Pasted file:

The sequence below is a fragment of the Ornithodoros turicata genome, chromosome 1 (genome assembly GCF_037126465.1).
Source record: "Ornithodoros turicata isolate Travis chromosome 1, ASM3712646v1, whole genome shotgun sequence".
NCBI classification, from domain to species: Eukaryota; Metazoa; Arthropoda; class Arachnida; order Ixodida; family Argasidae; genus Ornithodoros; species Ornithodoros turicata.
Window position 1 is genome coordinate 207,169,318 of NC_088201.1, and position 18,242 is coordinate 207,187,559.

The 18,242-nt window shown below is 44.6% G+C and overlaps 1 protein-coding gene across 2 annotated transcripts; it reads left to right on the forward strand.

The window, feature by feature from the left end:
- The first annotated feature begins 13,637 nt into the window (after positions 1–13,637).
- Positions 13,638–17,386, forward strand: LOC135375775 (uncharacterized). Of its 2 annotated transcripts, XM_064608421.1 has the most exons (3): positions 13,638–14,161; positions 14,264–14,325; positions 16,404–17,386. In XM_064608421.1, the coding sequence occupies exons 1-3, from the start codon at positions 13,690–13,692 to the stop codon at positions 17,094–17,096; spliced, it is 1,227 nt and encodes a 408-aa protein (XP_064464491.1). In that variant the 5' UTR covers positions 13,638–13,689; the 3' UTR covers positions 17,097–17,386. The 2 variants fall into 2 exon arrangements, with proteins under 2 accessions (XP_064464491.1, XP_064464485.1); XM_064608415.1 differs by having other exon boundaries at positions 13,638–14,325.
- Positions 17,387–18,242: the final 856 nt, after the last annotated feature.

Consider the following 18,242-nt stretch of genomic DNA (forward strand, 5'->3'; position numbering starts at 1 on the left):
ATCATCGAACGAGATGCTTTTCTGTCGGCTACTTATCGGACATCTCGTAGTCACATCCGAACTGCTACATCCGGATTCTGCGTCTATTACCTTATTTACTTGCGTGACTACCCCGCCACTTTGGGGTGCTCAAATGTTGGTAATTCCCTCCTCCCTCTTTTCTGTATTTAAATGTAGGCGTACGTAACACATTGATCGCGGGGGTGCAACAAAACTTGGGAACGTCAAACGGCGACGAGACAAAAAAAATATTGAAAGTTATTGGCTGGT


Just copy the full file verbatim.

The sequence below is a fragment of the Ornithodoros turicata genome, chromosome 1 (genome assembly GCF_037126465.1).
Source record: "Ornithodoros turicata isolate Travis chromosome 1, ASM3712646v1, whole genome shotgun sequence".
NCBI classification, from domain to species: Eukaryota; Metazoa; Arthropoda; class Arachnida; order Ixodida; family Argasidae; genus Ornithodoros; species Ornithodoros turicata.
Window position 1 is genome coordinate 207,169,318 of NC_088201.1, and position 18,242 is coordinate 207,187,559.

The 18,242-nt window shown below is 44.6% G+C and overlaps 1 protein-coding gene across 2 annotated transcripts; it reads left to right on the forward strand.

The window, feature by feature from the left end:
- The first annotated feature begins 13,637 nt into the window (after positions 1–13,637).
- Positions 13,638–17,386, forward strand: LOC135375775 (uncharacterized). Of its 2 annotated transcripts, XM_064608421.1 has the most exons (3): positions 13,638–14,161; positions 14,264–14,325; positions 16,404–17,386. In XM_064608421.1, the coding sequence occupies exons 1-3, from the start codon at positions 13,690–13,692 to the stop codon at positions 17,094–17,096; spliced, it is 1,227 nt and encodes a 408-aa protein (XP_064464491.1). In that variant the 5' UTR covers positions 13,638–13,689; the 3' UTR covers positions 17,097–17,386. The 2 variants fall into 2 exon arrangements, with proteins under 2 accessions (XP_064464491.1, XP_064464485.1); XM_064608415.1 differs by having other exon boundaries at positions 13,638–14,325.
- Positions 17,387–18,242: the final 856 nt, after the last annotated feature.

Consider the following 18,242-nt stretch of genomic DNA (forward strand, 5'->3'; position numbering starts at 1 on the left):
ATCATCGAACGAGATGCTTTTCTGTCGGCTACTTATCGGACATCTCGTAGTCACATCCGAACTGCTACATCCGGATTCTGCGTCTATTACCTTATTTACTTGCGTGACTACCCCGCCACTTTGGGGTGCTCAAATGTTGGTAATTCCCTCCTCCCTCTTTTCTGTATTTAAATGTAGGCGTACGTAACACATTGATCGCGGGGGTGCAACAAAACTTGGGAACGTCAAACGGCGACGAGACAAAAAAAATATTGAAAGTTATTGGCTGGT